The first full length album The Virgins composed had a 90’s rock feel to it that was up-beat and energetic. Their new album seems to have jumped back a couple generations into the 70’s. This change in style/genre from album to album surprised me; they have succeeded at emulating a sound from the 70’s, with a progressive flair complete with a full vocal change and instrument tone down.
In “Flashbacks, Memories, and Dreams” you find a glimpse of the traditional band, but for the most part the lead singer Donald Cummings seems to have scrapped everything that was the old band and tried something new.
New doesn’t necessarily mean better. Although their sound shifted significantly from a Smash Mouth-esque 90’s rock to something reminiscent of Pink Floyd, they have nothing to offer as far as originality or distinction.
In its entirety, Strike Gently is an album that’s better listened to with a herbal additive. There are mellow tones and smooth rhythm that will soothe you right into a summer afternoon, but any track you listen to won’t be memorable and will fade into the background.
This mediocrity in sound also comes through in the lyrics with nothing to write about other than failed love, teenage years and a load of cliches, there’s nothing exciting, new, or inspirational about this album that warrants a purchase.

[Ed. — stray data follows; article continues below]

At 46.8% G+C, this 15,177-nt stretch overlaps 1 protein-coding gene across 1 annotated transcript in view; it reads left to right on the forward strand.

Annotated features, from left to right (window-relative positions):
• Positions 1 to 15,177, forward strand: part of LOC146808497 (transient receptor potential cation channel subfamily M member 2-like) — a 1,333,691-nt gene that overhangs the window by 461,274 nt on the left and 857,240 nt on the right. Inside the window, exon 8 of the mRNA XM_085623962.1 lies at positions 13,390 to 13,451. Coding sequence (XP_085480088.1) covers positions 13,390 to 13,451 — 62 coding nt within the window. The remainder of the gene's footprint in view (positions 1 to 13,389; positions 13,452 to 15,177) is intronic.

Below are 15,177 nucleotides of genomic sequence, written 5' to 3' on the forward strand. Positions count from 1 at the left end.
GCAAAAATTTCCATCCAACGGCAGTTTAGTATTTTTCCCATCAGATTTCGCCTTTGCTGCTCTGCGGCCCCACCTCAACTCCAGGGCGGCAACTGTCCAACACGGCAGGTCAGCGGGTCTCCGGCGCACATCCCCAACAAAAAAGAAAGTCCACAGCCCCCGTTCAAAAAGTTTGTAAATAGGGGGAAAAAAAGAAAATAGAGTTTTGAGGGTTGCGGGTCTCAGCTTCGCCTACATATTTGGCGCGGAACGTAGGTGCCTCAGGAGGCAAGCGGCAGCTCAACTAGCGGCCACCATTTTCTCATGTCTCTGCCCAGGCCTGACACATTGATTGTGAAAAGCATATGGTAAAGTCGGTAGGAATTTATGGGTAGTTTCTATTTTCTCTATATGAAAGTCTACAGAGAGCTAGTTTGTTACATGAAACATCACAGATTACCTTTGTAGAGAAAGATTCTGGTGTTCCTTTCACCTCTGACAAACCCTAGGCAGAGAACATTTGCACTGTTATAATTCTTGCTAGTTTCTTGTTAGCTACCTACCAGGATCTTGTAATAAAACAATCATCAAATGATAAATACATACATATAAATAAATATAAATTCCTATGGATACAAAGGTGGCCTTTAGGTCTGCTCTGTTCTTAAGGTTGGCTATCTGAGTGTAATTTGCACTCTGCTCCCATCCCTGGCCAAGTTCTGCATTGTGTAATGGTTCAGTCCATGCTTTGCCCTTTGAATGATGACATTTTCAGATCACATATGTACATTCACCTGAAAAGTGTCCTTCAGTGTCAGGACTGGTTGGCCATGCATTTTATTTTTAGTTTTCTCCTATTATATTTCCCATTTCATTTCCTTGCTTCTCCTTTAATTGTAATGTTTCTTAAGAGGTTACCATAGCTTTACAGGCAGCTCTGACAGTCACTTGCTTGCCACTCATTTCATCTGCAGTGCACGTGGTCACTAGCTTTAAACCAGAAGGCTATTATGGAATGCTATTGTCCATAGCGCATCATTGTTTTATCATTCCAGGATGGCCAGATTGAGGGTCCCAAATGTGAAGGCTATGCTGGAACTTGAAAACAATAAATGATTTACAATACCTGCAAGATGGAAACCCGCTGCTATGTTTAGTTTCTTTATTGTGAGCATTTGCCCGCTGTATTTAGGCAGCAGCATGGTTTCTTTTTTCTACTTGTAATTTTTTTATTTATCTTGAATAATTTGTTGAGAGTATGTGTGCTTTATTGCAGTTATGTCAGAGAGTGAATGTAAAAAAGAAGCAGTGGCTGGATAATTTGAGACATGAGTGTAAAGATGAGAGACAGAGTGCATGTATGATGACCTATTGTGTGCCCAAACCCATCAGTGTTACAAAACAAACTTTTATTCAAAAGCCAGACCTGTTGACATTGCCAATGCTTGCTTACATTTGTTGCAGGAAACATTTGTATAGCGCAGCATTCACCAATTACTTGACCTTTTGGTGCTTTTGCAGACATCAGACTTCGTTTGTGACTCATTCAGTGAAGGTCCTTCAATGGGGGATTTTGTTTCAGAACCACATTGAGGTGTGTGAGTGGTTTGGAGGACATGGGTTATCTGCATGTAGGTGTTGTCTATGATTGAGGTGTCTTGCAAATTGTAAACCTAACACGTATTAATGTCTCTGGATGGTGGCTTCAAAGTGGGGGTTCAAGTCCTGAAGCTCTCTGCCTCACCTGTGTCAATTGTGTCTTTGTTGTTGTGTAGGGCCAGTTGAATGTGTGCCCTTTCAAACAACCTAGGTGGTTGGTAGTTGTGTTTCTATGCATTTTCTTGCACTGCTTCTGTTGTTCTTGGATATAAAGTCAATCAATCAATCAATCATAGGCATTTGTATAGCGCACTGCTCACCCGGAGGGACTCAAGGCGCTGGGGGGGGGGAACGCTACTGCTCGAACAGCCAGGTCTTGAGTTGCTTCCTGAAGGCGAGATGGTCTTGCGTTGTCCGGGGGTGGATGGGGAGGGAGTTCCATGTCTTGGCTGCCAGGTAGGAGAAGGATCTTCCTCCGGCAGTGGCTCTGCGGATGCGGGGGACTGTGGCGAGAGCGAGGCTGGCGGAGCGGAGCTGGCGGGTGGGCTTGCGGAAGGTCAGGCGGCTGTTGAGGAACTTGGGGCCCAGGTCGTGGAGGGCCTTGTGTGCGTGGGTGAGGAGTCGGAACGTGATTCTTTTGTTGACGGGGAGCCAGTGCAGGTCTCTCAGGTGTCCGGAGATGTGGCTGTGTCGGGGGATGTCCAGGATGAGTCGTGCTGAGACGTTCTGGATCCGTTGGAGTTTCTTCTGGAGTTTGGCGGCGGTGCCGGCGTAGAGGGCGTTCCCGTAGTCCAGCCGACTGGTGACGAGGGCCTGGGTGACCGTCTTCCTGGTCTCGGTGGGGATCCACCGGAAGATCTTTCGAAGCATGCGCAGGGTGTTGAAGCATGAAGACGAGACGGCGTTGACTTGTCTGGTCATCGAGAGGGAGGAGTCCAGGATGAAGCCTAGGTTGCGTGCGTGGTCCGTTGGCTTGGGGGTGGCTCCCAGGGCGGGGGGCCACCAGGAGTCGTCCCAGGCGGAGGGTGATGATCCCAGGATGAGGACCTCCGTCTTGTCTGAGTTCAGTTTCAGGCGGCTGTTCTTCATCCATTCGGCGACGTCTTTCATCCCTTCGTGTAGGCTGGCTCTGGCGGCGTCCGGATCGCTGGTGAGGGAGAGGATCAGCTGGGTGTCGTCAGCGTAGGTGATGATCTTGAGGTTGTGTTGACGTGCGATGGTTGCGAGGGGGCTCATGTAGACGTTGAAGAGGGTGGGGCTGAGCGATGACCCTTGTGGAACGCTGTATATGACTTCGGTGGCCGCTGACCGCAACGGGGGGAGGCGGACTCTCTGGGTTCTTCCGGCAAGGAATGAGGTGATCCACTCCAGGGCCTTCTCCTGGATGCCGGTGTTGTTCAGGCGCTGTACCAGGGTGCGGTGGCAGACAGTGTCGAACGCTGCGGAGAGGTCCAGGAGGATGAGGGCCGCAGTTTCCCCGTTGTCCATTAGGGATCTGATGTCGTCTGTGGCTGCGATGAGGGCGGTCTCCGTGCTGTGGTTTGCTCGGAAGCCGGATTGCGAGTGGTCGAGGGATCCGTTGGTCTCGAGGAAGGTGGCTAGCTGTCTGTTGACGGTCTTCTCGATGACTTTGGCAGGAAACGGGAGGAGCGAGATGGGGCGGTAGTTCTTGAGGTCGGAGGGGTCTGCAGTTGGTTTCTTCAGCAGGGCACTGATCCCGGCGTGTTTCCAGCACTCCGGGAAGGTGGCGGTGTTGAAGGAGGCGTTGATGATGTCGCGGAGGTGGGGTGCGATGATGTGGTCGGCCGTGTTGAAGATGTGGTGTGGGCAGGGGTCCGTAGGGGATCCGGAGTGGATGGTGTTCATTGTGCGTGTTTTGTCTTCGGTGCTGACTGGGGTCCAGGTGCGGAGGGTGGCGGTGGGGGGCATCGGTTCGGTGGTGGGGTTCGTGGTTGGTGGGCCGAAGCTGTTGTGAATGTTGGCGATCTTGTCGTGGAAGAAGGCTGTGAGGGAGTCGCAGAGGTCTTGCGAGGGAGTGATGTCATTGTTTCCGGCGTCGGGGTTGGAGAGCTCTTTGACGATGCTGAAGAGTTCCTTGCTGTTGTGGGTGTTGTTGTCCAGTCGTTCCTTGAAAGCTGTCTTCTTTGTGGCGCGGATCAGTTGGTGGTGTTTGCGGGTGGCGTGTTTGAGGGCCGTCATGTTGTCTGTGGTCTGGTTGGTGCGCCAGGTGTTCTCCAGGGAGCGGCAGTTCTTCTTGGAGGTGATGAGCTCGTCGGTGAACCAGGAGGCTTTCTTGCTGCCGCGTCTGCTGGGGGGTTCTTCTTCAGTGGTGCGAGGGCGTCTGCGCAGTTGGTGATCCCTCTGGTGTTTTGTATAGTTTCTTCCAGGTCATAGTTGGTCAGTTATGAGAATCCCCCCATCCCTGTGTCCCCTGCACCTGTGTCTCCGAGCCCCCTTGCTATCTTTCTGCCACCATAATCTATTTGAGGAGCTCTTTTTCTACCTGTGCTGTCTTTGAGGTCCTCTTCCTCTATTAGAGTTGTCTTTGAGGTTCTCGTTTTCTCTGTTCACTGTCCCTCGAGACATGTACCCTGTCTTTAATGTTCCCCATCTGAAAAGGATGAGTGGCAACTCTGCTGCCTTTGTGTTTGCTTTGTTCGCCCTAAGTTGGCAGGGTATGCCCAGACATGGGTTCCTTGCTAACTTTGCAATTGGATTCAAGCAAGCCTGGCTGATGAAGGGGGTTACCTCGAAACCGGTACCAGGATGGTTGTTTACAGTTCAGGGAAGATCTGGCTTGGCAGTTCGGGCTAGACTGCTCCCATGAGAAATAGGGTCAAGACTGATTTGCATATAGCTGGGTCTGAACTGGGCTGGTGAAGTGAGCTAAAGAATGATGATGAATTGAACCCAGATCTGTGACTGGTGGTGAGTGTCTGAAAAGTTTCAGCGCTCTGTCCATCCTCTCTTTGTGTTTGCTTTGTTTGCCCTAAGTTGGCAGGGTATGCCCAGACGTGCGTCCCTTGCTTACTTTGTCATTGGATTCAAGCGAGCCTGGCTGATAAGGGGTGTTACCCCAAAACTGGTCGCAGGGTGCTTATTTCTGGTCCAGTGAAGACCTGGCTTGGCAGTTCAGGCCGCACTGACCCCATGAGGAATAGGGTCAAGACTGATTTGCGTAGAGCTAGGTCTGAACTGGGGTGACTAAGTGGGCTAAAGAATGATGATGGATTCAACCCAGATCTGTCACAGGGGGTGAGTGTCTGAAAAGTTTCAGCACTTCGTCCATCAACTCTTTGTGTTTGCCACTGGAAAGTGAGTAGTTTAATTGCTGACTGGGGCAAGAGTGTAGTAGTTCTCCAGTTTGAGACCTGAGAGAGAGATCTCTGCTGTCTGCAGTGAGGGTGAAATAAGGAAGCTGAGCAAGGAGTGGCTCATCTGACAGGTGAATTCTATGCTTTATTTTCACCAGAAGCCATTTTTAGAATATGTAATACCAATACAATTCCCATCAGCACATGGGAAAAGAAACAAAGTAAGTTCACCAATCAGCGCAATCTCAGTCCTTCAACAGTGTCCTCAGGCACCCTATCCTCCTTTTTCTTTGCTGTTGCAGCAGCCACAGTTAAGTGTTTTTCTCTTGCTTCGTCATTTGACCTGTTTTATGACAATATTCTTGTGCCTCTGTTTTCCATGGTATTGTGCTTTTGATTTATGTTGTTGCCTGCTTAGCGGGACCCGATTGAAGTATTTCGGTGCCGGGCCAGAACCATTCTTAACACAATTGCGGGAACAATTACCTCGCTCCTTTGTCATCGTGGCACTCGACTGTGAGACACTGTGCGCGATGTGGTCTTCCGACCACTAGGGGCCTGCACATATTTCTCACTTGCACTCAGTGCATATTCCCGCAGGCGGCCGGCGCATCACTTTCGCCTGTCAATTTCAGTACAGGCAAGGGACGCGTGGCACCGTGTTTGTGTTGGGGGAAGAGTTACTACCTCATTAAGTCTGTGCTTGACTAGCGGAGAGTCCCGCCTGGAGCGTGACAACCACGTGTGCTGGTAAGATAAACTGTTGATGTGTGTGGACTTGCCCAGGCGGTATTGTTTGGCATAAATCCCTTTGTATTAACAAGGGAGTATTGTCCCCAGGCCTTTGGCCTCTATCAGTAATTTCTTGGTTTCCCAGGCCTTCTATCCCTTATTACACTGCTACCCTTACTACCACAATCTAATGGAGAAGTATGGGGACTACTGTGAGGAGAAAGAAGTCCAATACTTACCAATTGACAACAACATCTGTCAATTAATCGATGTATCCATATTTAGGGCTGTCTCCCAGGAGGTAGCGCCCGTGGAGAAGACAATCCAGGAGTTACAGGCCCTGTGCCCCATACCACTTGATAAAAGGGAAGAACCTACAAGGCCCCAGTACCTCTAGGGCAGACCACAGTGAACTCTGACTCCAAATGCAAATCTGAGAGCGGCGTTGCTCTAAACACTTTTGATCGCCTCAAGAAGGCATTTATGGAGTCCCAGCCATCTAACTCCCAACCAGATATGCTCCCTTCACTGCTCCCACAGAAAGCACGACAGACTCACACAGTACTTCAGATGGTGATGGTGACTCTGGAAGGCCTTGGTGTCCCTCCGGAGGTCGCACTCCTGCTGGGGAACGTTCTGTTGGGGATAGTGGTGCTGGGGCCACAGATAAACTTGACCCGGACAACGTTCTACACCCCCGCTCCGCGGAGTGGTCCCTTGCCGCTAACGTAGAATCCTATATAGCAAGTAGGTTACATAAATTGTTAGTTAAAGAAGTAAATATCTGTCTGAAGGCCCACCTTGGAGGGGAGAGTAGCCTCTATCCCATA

Although I’m not elated with the package that is the “Strike Gently” album their efforts still ring positive on a few notes. In their previous album it was for the most part, cut and dry recorded track by track and mixed. In the new album they recorded together as a band – in most cases, this is a bad thing, but not here.
This style of recording gives the whole feel of the album a live ambiance, and it really works well with the new style they have fashioned. There is a substantial amount of audio that is detected by different microphones not intended to be picked up.
They were on the brink of something special. A lyrical makeover that consisted of more than failed relationships and “could have beens” is a good place to start. Also, reverting back to the vocal style that Donald Cummings had on their previous record could help. Let’s face it, unless you are Bob Dylan or Roger Waters this type of vocal range doesn’t work.
Though I am not a fan of the new album I do think that in time when “The Virgins” figure out what they want as a band, they will have an opportunity to find some true success.